What goes on 'Behind the Scenes'?
An Underwater Adventure!
Today I will share a story with you - a story about the craziest body art shoot I have ever done...
It has been quiet here on the blog for a little while.
I've been busy putting the finishing touches on the Bodies of Art book, as well as preparing for its launch on Kickstarter - now less than 2 weeks away!
It's all Go Go Go at the moment, but I wanted to take the time to let you have a little look inside the book and talk about what goes on behind the scenes of a body art shoot.
Each chapter of the the book is built around a particular artwork. Each work has a written statement as well as a bunch of atmospheric behind the scenes stories and photos.
Today I'm going to share with you part of chapter 3: KHAOS
Chaos means complete disorder and confusion. It is the "nothing" before creation.
In greek (where the spelling Khaos comes from) it is referred to as a gap or a chasm - the space between heaven and earth.
Its meaning, though, is now much broader.
It has become a descriptor for all things that are not just unformed, but confused – everything that peace, certainty and order are not.
But it is also a place of potential. From chaos comes creativity. Out of uncertainty comes invention.
Read more about KHAOS and its meaning in Bodies of Art - I don't want to give it all away just yet.
But what I do want to share with you is how I created this piece.
Read on to find out what went on behind the scenes of this crazy underwater photoshoot...
Creating KHAOS was a technical and challenging process.
In terms of the paint job I had to use different techniques to how I normally work.
I enjoy working with an airbrush, but it’s something I usually use in addition to my hand-painting techniques, rather than a stand-alone thing.
However this piece was painted entirely with airbrush. The reason for this was to ensure the paint job would last underwater – it therefore had to be done with alcohol-based paints.
As alcohol works both as an activator and as a remover, this paint is hard to apply with brushes and sponges.
As you dilute the paint with alcohol, every time you go over the base to add details you risk taking away the paint underneath.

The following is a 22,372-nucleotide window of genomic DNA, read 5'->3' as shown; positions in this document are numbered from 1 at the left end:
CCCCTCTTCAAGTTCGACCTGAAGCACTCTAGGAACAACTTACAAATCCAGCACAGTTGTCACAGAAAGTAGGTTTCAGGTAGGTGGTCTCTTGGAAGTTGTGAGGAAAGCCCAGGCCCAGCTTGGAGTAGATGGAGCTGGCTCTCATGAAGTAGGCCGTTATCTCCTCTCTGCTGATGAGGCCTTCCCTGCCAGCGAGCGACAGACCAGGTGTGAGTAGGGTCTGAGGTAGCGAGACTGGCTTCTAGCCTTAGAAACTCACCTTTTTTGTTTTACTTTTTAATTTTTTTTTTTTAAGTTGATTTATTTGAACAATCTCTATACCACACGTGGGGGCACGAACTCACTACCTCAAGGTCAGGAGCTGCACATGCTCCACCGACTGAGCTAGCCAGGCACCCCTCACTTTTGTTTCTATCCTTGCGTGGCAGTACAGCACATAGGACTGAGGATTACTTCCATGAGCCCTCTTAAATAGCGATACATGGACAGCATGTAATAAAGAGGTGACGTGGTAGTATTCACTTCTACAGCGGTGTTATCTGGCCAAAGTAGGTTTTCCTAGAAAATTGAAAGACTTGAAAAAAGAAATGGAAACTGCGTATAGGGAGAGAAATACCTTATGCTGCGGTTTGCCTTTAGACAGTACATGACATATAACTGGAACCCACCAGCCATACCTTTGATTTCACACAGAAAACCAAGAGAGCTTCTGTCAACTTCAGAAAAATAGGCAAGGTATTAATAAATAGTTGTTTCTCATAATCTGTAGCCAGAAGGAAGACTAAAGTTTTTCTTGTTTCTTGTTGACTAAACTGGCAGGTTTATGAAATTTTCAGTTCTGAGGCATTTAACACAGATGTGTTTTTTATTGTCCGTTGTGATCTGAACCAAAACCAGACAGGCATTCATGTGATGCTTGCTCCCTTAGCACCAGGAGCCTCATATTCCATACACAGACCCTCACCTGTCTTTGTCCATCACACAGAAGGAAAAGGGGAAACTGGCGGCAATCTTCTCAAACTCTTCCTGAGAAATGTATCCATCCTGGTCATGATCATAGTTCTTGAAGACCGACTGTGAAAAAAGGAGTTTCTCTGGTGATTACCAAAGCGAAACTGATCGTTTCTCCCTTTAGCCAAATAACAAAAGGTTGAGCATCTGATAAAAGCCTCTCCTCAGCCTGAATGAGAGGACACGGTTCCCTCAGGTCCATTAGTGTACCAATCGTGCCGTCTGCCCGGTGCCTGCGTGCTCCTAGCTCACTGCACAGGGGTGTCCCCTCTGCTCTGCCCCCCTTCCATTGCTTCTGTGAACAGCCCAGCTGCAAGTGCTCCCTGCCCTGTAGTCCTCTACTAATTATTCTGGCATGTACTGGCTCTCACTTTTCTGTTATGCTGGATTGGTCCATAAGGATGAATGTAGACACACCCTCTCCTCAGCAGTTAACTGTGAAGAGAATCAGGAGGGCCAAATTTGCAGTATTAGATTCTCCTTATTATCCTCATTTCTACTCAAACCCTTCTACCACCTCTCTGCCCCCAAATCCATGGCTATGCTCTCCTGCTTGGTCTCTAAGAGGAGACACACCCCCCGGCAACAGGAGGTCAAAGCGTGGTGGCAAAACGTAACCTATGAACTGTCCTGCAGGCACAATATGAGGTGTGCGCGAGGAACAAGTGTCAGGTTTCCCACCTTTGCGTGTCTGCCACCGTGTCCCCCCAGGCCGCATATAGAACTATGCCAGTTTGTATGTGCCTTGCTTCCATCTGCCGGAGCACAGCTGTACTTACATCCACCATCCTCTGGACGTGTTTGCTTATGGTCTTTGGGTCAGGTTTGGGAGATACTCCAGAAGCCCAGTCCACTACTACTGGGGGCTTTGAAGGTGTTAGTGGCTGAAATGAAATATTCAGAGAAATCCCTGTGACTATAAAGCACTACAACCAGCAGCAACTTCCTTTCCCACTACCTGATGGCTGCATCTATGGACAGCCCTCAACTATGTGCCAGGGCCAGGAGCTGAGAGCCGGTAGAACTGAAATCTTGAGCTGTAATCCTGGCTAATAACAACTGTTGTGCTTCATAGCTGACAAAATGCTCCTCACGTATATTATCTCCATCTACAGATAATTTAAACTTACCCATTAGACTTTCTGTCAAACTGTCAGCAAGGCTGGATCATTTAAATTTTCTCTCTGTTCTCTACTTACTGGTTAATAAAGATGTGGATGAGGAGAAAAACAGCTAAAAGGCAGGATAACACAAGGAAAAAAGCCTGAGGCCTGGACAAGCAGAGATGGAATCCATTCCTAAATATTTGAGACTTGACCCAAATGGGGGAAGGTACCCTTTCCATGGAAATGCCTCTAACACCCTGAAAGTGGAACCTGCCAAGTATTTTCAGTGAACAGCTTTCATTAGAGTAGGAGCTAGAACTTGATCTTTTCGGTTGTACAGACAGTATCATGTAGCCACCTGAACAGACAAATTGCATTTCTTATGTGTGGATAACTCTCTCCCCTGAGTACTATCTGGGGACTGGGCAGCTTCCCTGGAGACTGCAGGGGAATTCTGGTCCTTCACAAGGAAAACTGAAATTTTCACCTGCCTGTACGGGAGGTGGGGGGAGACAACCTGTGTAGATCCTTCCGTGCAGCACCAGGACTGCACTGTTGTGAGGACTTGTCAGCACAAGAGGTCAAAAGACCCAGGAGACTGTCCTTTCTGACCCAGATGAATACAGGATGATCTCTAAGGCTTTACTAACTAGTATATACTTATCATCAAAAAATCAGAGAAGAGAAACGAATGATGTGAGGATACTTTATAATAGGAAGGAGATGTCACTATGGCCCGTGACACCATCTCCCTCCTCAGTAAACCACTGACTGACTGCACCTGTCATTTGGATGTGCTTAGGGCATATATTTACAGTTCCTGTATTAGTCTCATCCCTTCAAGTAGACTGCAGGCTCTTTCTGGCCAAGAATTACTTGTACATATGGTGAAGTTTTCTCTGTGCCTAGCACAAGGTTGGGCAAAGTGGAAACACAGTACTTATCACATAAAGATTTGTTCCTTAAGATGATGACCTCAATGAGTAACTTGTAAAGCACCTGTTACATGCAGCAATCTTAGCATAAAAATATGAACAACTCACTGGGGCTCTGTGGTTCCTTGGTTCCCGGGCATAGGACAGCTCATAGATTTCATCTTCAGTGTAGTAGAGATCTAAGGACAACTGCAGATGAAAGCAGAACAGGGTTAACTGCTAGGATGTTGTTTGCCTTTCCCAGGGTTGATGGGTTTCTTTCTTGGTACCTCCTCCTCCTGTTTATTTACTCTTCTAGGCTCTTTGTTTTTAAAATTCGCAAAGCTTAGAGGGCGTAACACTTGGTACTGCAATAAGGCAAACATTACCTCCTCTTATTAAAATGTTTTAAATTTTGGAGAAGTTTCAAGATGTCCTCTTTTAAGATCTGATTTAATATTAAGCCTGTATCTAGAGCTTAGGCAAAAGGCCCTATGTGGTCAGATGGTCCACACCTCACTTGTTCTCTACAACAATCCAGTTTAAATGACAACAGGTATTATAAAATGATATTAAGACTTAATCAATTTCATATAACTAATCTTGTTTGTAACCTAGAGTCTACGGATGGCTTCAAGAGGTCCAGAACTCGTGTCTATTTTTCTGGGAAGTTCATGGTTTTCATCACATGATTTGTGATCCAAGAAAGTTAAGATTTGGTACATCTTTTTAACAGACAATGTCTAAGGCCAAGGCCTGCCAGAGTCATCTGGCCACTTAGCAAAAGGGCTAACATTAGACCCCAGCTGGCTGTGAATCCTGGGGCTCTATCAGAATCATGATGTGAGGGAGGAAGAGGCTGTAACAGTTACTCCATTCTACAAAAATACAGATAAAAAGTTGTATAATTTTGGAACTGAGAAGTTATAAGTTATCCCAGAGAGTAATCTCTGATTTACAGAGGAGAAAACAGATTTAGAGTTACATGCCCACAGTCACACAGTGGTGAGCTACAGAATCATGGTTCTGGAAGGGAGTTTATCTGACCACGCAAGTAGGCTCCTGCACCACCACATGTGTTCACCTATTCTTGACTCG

As light changes underwater, it was also hard to predict how the colours would react.
The actual body paint was quite purple, but as reds are the first to disappear underwater, the final images appear more blue.
The other challenge was to choose the right team members.
My model had to be underwater for a long time
and comfortable not only holding her breath, but also embracing some challenging poses and looking relaxed while doing so.
For this task, I could not have picked a better model than Jane Wenley.
Besides being a wonderful person, Jane is a dancer, performer and a confident swimmer.
It was a joy collaborating with her, and she truly brought my vision to life.
There was never a doubt in my mind which photographer to use.
Brett Stanley specializes in underwater photography.
Brett is originally from New Zealand but now resides in Los Angeles.
I find his photography inspiring, and when I heard rumours he was in New Zealand on a visit I contacted him and together we developed the concept.
Warren Dion Smith, the multi-award-winning
hairstylist and wig maker, helped me with hair.
We knew the wig would pose a challenge under water, so instead of applying it in a traditional way, Warren braided Jane’s own hair into the front of the wig, and hand stitched hundreds of little pearls into it to make it look like tiny bubbles under water.
The paintjob and hair work took seven hours.
We then travelled to a dive pool that I had rented out after hours for the shoot.
With a lifeguard on standby it was time to get to work.
Not being able to keep up with Brett and Jane under water, i decided to watch from the edge instead.
Everytime they would come up for air we would look through the photos, make some adjustments and come up with new poses to try.
After two hours in the water we left tired but extremely happy – and with so many photos it proved impossible to choose only one.
In post-production Brett cut three photos together to form our final image.
It seemed that the three of them combined gave a more true representation of what we were trying to capture than any one of the photos could have done by themselves.
If you would like to read more about these amazing team members, check out their pages below:
Model: Jane Wenley
Photographer: Brett Stanley
BTS Photographer: Neil Mayo
Hair: Warren Dion Smith
Body Art: Sofia Bue
Next week I'm excited to host guest blogger and creative writer - Ben Egerton.
Ben has been my co-writer for Bodies of Art.
His blogpost "Writing about Art", will be about how to use writing to explore art further.
Here is a little teaser:
"Art allows us to express the inexpressible.
Perhaps to write about it is to deny its gift.
But, paradoxically, writing about art can allow us to take ownership of the art
– not in an ‘it’s mine, hands off’ kind of way; but it lets us humbly give art the time and space it needs to share its truth with us."
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